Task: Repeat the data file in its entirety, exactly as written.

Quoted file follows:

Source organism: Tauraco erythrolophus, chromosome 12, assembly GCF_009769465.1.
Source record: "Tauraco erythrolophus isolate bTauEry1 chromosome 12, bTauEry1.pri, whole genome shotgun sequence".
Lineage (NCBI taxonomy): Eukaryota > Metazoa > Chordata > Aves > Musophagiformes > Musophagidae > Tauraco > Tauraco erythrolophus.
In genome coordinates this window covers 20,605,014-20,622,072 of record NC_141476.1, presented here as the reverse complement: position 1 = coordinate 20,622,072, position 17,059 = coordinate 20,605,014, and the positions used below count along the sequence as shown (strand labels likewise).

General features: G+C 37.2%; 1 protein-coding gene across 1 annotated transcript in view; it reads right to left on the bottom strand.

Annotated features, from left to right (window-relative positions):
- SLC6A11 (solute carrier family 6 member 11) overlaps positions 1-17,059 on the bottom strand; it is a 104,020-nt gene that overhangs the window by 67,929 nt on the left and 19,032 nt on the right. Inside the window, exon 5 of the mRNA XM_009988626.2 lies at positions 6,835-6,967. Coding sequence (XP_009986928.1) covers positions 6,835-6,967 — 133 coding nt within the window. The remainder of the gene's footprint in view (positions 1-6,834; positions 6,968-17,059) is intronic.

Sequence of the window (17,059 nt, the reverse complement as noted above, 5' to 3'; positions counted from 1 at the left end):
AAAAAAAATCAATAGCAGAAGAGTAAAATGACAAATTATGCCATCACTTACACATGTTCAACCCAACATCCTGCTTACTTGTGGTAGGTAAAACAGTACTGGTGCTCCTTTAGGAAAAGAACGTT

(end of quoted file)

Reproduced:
Source organism: Tauraco erythrolophus, chromosome 12, assembly GCF_009769465.1.
Source record: "Tauraco erythrolophus isolate bTauEry1 chromosome 12, bTauEry1.pri, whole genome shotgun sequence".
Lineage (NCBI taxonomy): Eukaryota > Metazoa > Chordata > Aves > Musophagiformes > Musophagidae > Tauraco > Tauraco erythrolophus.
In genome coordinates this window covers 20,605,014-20,622,072 of record NC_141476.1, presented here as the reverse complement: position 1 = coordinate 20,622,072, position 17,059 = coordinate 20,605,014, and the positions used below count along the sequence as shown (strand labels likewise).

General features: G+C 37.2%; 1 protein-coding gene across 1 annotated transcript in view; it reads right to left on the bottom strand.

Annotated features, from left to right (window-relative positions):
- SLC6A11 (solute carrier family 6 member 11) overlaps positions 1-17,059 on the bottom strand; it is a 104,020-nt gene that overhangs the window by 67,929 nt on the left and 19,032 nt on the right. Inside the window, exon 5 of the mRNA XM_009988626.2 lies at positions 6,835-6,967. Coding sequence (XP_009986928.1) covers positions 6,835-6,967 — 133 coding nt within the window. The remainder of the gene's footprint in view (positions 1-6,834; positions 6,968-17,059) is intronic.

Sequence of the window (17,059 nt, the reverse complement as noted above, 5' to 3'; positions counted from 1 at the left end):
AAAAAAAATCAATAGCAGAAGAGTAAAATGACAAATTATGCCATCACTTACACATGTTCAACCCAACATCCTGCTTACTTGTGGTAGGTAAAACAGTACTGGTGCTCCTTTAGGAAAAGAACGTT